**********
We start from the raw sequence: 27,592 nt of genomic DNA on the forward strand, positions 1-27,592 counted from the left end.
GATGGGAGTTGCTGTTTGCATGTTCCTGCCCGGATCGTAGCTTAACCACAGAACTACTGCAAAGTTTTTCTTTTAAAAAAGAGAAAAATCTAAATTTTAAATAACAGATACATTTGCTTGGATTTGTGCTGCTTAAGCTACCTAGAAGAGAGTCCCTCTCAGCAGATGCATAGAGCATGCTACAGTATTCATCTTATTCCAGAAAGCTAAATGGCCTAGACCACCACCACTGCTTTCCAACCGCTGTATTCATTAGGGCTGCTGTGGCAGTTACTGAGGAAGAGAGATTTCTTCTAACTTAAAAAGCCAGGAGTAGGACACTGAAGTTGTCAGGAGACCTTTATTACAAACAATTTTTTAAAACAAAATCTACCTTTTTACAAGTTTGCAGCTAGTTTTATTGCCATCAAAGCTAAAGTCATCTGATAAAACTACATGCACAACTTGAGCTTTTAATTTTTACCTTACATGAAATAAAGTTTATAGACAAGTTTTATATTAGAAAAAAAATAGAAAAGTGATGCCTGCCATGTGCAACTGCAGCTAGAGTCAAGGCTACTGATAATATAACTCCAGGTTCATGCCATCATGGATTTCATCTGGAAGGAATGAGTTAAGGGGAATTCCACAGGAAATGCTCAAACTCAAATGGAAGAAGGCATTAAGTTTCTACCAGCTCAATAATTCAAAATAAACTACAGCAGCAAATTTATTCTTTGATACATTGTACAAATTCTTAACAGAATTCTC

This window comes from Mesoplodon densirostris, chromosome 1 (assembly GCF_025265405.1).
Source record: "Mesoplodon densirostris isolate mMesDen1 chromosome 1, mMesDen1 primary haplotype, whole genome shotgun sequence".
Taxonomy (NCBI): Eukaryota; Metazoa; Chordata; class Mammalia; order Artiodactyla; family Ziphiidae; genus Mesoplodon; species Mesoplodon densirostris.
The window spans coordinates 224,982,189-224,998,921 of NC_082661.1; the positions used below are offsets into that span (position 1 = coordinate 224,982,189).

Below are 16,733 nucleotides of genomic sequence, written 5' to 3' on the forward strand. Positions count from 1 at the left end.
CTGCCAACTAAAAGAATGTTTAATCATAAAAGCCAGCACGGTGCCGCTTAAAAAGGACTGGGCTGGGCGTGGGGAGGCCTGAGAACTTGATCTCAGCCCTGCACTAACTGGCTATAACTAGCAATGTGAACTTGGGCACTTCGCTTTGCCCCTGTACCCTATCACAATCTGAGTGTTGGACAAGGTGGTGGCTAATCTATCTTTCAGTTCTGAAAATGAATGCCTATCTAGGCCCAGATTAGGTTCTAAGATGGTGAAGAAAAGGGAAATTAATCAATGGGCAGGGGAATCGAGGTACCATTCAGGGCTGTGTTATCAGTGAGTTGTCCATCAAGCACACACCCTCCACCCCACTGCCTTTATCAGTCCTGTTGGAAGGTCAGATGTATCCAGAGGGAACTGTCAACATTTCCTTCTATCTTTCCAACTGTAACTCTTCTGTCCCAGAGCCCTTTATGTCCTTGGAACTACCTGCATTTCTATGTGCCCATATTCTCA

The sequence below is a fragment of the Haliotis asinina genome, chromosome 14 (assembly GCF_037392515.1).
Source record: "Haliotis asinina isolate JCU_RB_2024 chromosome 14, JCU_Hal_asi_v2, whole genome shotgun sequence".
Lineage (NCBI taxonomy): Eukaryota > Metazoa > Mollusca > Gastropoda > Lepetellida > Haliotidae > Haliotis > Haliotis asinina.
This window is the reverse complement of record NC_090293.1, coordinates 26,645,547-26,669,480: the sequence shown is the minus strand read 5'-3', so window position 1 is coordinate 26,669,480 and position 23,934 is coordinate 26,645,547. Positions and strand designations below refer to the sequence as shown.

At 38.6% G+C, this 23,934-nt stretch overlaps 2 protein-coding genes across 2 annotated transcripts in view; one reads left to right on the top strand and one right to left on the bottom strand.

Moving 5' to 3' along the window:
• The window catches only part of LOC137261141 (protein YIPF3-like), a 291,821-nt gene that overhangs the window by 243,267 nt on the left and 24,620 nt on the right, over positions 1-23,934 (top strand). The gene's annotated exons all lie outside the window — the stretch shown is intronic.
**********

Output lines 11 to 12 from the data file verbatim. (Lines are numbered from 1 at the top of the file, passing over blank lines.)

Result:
Lineage (NCBI taxonomy): Eukaryota > Metazoa > Mollusca > Gastropoda > Lepetellida > Haliotidae > Haliotis > Haliotis asinina.
This window is the reverse complement of record NC_090293.1, coordinates 26,645,547-26,669,480: the sequence shown is the minus strand read 5'-3', so window position 1 is coordinate 26,669,480 and position 23,934 is coordinate 26,645,547. Positions and strand designations below refer to the sequence as shown.